• Partner with Like-Minded organizations. In Debra's experience in public radio (WCAL for 17 years), her organization traded lists for acquisition purposes with other organizations that had similar profiles. While information security concerns have grown, she indicated that she believes that additional sharing is still an option if your organization has a written privacy policy and opt-out options in place. The benefit is essentially that folks that care about organizations that are similar to your own, may very well care enough to participate.
  • Top 10 things to consider/expect when working with lists to acquire new donors (not in priority order, just a compilation of tidbits):
    1. You'll lose money for the first year or two of pursuing a formal acquisition campaign (practical example = WCAL spent $25K on their first mailing, recouped $15K) - decide whether or not you're willing to commit.
    2. Think long-term - Debra has experienced 80-90% re-up rates for her direct mail donors
    3. It's hard work to figure out who to go after - give it time and get help if you need it.
    4. In Debra's experience mailhouse was charging 13-16 cents per piece, + bulk rate mailing costs of 16-17 cents.
    5. Minimum recommended mailing list is 25,000
    6. Don't ask for small donations - Debra recommended minimum of $50
    7. Don't use any list for more than 10 years
    8. Be happy with a 1% return rate and know that 85% of your mailing will be thrown out, unread.
    9. Bulk rate shipping can take up to a month to get distributed and donors that have interest will respond within 2-3 weeks after that
    10. Best months for pursuing acquisition: October/November. A close second-place would be March/April. Start with the Fall months for your first campaign...
  • Lists that WCAL used with success during her public radio days: New Yorker, Atlantic Monthly, Sierra Club, Minnesota Historical Society, Orchestras, Operas, etc.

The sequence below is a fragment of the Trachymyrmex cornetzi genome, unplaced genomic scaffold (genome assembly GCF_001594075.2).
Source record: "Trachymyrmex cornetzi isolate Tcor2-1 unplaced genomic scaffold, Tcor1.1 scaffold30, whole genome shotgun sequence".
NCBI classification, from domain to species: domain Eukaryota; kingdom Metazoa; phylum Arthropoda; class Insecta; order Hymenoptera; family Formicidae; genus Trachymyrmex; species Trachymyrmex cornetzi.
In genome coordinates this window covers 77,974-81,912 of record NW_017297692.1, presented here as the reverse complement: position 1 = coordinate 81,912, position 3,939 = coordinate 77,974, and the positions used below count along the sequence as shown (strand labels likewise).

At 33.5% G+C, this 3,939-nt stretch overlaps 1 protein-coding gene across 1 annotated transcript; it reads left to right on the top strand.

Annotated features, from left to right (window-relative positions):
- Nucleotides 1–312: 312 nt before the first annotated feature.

Other tidbits and advice gleened during the session:

  • The financial risk for this approach is real and may not apply to all organizations.
  • Smaller organizations should consider seeking out a Patron willing to cover the costs of an initial campaign
  • Renting lists is probably the safest approach for those without experience in this arena
  • Seed the lists that you rent to others to make sure they aren't being abused
  • Focus on the lifelong value of donors that are acquired, not short-term expenses. Expect the break even to occur during year 2 or 3.
  • Once folks donate, be sure to followup with them and establish relationship - invite them in
  • Don't assume that if you rent a list of 8000 that you'll be sending to 8000. Duplicates are removed by the mailhouse/broker and will, if your lists are well-aligned, always result in losing some names along the way. This is not a bad thing - if you didn't have any dupes, it would be fair to assume that you may have a profile issue.
  • Risk/Reward - you can't afford NOT to stretch out - your donors die - quite literally. The more donors you have, the more prepared you are for economic downturn and turnover.
  • Consider working with colleges for statistical analysis - students are often required to do real-world work in stats, so you're offering up a win-win for faculty members that are open to the idea. (Local Mpls. examples include the Hubert Humphrey Institute and St. Thomas)

So there you have it. You missed out on being elbow-to-elbow with 50 of your professional peers, but you have most of the discussion that took place. ;)

Also - MNCN will be conducting two sessions in June and July that they mentioned during the brown bag:

  1. Nonprofit 101 - Nuts and bolts of practical management - 06.28.05 @ the University of St Thomas. Covers Fundraising, HR, Legal, Financial Mgmt, Grantwriting, Evaluation, Board Governance, & Communications/Marketing [$50/$80]
  2. Corporate Sponsorship - Tapping into new revenue sources - 07.12.05 @ Continuing Education and Conference Center (1890 Buford Ave, St. Paul, MN) [$100/$150]

Thursday, June 02, 2005

Pyrometric Cone Temperature Chart

Curious about what "Cone 10" actually means in good ol' fashion fahrenheit? Check out the Orton chart on the Process / Bisque page of pbapottery.com and you'll never need to ask again...

Cone 10 Glaze Recipes (Reduction Environment)

I recently posted a brief .PDF that contains the 8 glazes that I use most often. There's a great Shino, a couple copper reds, and a variety of others that are central to the work that I'm currently doing. I'll be supplementing the recipes with detailed photos soon.

Feel free to test 'em out in a kiln near you and special thanks to Kirk Freeman at Bethel University for being willing to share some the studio recipes.